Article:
Meanwhile, studios are being sued in various courts for various antitrust claims. Some have alleged that studios colluded to sell videos at discount rates only to Blockbuster, which is owned by Viacom/Paramount. Thousands of independent video stores have gone out of business since the Big Six allegedly cut this deal yet, so far, the suits have had mixed results. Given the public disgust for overweening corporate interests, it could be time for the antitrust pendulum to swing back to 1958, when Wasserman ruled the land.

At the height of dot-com mania a few years ago, I visited Wasserman in his office. He was gruff, intimidating, funny and, eventually, charming and warm. We talked about the market mania, the Great Crash of 1929 and the folly of short-term moves. Although he didn't mention it, his own dear MCA/Universal had been volleyed to and fro by traders who had no stomach for the long-term commitment. In 1990, Matsushita bought MCA but abandoned it when trouble knocked down Japan's economy. In 1995, the Japanese sold MCA/Universal to the Canadians at Seagram Corp., owned by that old rum-running Bronfman family. Edgar Bronfman Jr. struggled to make his mark, but spent much of his time selling pieces of Universal and buying others. Ultimately, Bronfman didn't like being a mogul and, in 2000, sold Universal to a French water company.

Whereas Wasserman used to avoid huge loans, new chief Jean-Marie Messier embarked on an 18-month-long binge, borrowing $33 billion. He shopped compulsively, formed complex financial transactions and shielded them in secrecy until Vivendi/Universal was under fire. Ironically, the shareholders who forced out Messier turned out to be the Bronfmans, whom Messier accused of "bootlegger methods." In the end, however, what doomed Messier was his own savage display of aggressive capitalism -- his "Americanization," as the independent French media has dubbed it.

Now the conglomerate catchword is "unwind," as though units and workers are pieces of twine to unspool. Vivendi/Universal has to offload goods from its top-heavy cart. AOL/Time Warner will certainly shed some of its wares, while no one can say if and when News Corp. and Disney will follow suit. Today's media lords resemble nothing so much as Borscht Belt types rummaging through their pockets to make a deal: "You want a TV show? A movie? How about some records?"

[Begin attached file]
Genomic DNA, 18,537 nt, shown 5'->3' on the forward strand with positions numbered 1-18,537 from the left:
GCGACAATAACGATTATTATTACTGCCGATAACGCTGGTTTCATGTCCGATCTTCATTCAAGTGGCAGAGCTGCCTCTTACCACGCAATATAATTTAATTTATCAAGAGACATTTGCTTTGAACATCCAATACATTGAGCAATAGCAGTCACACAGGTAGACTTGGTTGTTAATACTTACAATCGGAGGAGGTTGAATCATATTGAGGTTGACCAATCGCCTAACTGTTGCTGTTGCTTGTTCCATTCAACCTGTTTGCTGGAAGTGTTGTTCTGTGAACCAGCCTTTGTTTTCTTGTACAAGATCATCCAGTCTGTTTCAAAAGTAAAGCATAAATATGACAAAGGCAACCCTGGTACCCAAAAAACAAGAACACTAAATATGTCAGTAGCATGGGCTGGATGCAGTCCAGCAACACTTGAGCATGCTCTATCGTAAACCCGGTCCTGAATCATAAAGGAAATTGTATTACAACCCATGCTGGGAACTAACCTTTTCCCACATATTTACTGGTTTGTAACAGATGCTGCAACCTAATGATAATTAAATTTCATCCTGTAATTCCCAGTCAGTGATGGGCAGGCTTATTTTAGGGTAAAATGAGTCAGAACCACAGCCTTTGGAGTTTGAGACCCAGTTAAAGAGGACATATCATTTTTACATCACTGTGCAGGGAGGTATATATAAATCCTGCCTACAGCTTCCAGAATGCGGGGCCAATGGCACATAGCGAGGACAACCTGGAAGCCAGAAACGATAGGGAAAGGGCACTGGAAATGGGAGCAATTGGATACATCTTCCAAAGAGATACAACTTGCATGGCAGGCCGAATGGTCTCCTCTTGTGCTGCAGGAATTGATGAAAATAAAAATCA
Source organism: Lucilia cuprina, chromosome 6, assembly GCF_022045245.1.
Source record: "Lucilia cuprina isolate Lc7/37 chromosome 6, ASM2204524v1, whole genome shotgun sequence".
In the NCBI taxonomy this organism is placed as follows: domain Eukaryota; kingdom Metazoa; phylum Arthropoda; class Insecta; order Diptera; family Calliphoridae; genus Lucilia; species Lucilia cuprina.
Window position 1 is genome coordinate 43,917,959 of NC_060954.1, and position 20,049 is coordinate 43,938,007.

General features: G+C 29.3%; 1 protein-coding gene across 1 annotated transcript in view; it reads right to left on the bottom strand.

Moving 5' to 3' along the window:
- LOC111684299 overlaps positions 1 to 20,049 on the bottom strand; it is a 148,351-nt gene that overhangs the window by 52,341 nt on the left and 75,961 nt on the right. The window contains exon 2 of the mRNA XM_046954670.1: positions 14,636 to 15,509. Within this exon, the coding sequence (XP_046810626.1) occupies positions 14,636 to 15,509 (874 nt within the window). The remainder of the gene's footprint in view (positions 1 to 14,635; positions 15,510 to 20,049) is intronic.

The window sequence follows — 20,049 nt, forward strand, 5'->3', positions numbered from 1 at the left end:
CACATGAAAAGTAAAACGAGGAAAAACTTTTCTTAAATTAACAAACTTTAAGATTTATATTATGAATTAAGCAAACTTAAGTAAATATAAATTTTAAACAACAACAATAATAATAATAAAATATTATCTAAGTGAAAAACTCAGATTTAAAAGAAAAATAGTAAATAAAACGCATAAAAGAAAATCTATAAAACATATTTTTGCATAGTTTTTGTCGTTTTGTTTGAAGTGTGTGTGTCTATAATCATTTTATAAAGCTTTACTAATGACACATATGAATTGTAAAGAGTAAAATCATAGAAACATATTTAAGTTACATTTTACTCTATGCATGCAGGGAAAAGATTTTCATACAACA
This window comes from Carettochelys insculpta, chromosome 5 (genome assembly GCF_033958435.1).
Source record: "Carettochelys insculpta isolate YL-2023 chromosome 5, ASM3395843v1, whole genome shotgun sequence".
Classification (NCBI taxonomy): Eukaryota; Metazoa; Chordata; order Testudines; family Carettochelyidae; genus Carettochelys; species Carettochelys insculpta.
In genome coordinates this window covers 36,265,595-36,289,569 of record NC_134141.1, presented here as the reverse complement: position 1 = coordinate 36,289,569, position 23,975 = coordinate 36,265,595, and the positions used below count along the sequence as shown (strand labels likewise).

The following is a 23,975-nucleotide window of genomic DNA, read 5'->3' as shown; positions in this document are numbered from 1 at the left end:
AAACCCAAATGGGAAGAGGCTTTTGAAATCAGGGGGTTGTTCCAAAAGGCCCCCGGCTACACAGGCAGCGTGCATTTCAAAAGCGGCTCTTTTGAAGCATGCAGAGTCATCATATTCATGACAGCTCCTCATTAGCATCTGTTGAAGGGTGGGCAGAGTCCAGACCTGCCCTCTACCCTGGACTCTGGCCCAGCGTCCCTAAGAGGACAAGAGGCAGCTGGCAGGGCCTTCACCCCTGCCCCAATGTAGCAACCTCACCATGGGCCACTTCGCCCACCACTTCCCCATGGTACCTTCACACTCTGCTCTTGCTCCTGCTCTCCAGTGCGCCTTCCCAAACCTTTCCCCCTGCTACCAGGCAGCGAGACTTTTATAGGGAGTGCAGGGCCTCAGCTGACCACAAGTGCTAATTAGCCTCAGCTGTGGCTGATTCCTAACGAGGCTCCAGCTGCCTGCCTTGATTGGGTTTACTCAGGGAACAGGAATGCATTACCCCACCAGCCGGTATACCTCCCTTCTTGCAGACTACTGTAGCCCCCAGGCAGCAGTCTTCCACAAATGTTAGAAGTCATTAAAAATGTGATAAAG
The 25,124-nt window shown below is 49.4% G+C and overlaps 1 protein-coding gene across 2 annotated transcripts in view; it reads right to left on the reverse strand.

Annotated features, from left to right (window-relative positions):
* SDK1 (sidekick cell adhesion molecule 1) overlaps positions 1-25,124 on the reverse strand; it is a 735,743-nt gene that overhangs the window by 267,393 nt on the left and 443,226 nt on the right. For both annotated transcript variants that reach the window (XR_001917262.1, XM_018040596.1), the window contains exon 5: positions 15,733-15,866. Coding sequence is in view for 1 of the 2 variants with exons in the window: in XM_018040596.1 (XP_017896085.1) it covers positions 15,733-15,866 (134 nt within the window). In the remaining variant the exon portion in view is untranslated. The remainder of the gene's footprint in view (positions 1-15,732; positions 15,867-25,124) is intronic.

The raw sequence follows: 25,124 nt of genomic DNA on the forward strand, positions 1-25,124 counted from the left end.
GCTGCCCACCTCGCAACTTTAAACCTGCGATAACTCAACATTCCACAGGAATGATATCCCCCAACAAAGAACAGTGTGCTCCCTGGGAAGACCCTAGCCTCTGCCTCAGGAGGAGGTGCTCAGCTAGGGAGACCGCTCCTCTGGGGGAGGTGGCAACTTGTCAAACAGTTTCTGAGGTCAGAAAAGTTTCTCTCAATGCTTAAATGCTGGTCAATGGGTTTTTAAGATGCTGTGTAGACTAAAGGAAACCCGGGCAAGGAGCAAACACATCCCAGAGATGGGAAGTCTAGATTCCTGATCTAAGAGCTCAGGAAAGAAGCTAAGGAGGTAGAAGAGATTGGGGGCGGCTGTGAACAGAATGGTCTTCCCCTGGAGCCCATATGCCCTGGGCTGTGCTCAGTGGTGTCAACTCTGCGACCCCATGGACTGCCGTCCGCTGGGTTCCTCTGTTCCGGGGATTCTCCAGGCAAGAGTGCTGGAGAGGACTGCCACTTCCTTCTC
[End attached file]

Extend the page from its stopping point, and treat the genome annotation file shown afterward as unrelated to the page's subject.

The days of the global entertainment kingdom are numbered. When Redstone, Eisner, Murdoch and the others pass away or retire -- as they will -- or when Pittman, Parson and Case move on -- which, by their nature, they must -- so will their companies. No ordinary man can manage these frigate-like monstrosities, let alone steer them smoothly across the seven seas, while innovating services, mediating large personalities and recording double-digit growth rates. At some point the ship tips, the sharks circle, the crew mutinies. And the captains will retreat, well compensated, no doubt, but without any lasting legacy.

Wasserman was not perfect. And he was definitely not ordinary, especially by today's standards. No one ever accused him of defrauding employees, and he was monklike about his fiduciary duties. That's remarkable for a tycoon who spent 66 years at the top of an industry not noted for its honor or ethics. "When you look today at scandals unfolding at Martha Stewart, Global Crossing, Enron or Adelphia, you know that none of those would have happened under Lew Wasserman," said Tom Pollock, former head of Universal Films.

On my last visit to Wasserman's office, he talked and I listened. As I was about to leave, he told me a story about an MCA bookkeeper who retired in the late 1950s, after 25 years in the Beverly Hills office.

She came into Wasserman's office crying.

He said, "Sit down. What's the matter?"

She said, "The plan. The plan." She was holding a copy of MCA's retirement plan in her hand -- a plan Wasserman himself had created in 1945 -- but couldn't stop crying.

Wasserman said: "Let me see the paper. Is there something wrong?" He thought the numbers were wrong, that she had been cheated.

"No," she said, catching her breath. "I'm retiring on more income than I made when I was working."

The story might be regarded as self-serving, although I think it's probably true. But Lew Wasserman was the last Hollywood studio chief who could tell it -- and make you believe it.

Kathleen Sharp

Kathleen Sharp reports on business and entertainment from Southern California.